In our last blog here we asked the question “how do you know if you have chosen the wrong Aged Care home?” and used the example of Jennifer’s mother – our Social Media Specialist at Homestyle from Leave it with me Social Media. In this article, we will discuss what you can do if you want to move your loved one to a different Aged Care home. Even if you have signed an agreement, you can still move to another Aged Care home. You are under no obligation to leave your loved one in an Aged Care home if you change your mind, or find it is not suitable. You are not trapped, you can move.
Any amount that you have paid to the Aged Care home, for example towards a RAD (Refundable Accommodation Deposit) or RAC (Refundable Accommodation Contribution must be either returned to the resident, or it can be transferred to the new Aged Care home.
However, if you have elected to use the RAD or RAC to pay some of the Aged Care fees, the balance would have reduced. The RAD or RAC statement will show the current balance refundable.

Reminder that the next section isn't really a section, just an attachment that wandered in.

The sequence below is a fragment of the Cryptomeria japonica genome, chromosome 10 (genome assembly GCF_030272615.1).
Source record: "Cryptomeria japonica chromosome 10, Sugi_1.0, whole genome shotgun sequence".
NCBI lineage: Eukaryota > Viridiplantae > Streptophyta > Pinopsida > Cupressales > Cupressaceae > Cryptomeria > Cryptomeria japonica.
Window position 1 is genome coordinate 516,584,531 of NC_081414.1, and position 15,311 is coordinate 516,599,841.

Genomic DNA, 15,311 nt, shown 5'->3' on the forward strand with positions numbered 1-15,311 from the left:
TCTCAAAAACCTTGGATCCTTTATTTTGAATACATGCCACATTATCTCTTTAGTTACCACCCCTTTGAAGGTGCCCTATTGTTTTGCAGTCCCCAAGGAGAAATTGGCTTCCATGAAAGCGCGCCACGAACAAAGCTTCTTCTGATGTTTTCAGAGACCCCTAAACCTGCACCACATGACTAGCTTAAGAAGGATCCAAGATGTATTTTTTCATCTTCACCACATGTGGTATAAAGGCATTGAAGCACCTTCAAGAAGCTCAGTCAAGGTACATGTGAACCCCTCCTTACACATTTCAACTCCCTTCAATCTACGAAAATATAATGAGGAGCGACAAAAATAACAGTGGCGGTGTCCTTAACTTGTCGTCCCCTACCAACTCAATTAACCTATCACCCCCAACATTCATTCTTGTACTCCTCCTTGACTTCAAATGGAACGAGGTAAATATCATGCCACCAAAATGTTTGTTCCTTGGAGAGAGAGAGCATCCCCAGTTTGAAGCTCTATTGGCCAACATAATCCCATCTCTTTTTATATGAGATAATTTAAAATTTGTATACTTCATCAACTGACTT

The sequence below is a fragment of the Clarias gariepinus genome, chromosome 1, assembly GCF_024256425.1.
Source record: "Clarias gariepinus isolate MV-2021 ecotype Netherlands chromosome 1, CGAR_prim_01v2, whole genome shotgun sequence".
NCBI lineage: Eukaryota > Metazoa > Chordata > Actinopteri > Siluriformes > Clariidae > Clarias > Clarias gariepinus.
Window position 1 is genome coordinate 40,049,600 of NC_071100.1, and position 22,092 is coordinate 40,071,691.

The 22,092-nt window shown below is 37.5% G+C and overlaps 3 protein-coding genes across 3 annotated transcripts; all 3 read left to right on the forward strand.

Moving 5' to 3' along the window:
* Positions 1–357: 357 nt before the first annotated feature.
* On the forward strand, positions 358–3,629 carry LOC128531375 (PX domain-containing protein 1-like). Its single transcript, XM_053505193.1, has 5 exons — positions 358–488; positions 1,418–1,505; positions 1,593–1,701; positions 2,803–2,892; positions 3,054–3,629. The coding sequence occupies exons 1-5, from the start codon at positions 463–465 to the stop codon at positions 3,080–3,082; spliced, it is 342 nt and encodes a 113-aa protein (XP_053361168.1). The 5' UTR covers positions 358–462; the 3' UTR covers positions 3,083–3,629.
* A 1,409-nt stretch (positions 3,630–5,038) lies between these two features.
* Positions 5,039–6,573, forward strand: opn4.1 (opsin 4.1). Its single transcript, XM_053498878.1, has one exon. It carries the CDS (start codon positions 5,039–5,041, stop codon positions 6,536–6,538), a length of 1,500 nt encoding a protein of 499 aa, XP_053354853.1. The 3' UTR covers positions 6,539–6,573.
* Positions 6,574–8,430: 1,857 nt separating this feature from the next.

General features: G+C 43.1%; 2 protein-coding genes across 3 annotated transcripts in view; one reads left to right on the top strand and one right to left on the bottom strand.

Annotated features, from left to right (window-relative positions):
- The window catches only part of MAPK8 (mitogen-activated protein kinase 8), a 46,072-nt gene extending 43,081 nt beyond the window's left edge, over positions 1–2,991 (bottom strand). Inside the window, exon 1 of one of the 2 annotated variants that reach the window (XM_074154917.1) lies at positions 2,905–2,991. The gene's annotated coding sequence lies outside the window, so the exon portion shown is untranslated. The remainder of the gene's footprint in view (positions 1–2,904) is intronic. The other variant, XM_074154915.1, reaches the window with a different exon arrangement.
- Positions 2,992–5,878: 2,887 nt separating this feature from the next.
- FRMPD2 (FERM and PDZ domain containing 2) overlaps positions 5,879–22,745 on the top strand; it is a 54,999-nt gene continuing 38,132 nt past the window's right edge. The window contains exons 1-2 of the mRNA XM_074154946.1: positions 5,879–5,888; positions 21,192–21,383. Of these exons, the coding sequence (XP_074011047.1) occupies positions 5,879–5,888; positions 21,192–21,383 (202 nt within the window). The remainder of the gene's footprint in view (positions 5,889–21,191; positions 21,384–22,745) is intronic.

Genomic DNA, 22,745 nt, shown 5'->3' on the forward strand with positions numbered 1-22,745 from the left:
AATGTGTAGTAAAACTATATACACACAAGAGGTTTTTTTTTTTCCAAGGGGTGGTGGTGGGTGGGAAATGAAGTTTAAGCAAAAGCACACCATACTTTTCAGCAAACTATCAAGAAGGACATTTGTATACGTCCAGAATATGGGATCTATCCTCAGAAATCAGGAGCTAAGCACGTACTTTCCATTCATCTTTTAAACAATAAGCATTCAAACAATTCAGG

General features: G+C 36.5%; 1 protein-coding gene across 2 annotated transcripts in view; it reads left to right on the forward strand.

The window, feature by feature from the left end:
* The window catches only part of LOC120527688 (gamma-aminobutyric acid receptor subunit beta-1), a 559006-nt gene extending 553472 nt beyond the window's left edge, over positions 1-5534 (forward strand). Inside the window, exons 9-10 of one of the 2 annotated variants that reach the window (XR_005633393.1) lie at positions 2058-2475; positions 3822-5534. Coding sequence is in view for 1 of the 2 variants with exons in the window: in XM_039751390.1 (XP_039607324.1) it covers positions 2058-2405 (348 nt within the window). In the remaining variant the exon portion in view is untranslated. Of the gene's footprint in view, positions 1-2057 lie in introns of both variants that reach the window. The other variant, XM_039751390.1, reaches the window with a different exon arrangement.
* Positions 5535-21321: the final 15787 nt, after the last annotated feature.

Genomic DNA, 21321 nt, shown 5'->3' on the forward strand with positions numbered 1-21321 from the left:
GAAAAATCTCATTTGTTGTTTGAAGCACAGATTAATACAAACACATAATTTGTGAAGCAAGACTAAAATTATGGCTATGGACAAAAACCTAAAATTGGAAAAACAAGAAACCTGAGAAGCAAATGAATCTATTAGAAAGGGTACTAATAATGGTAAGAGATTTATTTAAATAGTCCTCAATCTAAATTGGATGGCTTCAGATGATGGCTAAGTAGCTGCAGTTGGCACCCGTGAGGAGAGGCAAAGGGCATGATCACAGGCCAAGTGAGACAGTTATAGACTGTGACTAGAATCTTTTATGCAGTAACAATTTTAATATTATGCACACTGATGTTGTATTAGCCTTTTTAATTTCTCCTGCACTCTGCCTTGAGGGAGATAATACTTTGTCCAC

For Aged Care residents that entered care before July 1, 2014 they did not pay a RAD, but an Accommodation Bond, if going into low care. The transfer system is still very similar to a RAD, however the older accommodation bonds had a retention amount of approximately $350 per month, depending on date of entry or transfer, for a maximum of 60 months. This retention amount is deducted from the Accommodation Bond.
It is certainly worthwhile contacting a licenced financial advisor, who specialises in Aged Care, to discuss whether it is better to have the RAD or RAC returned to the resident or transferred to the new home. If the room in the new Aged Care home has a different RAD, there will be financial implications.
Also, if the Aged Care resident has been classified as “low means” by Centrelink you need to be very careful, as leaving aged care will trigger a new assessment.
Our preferred Aged Care Financial Advisor is Shane Lawler from Core Value Financial Advice. Shane can be contacted on 1300 944 011.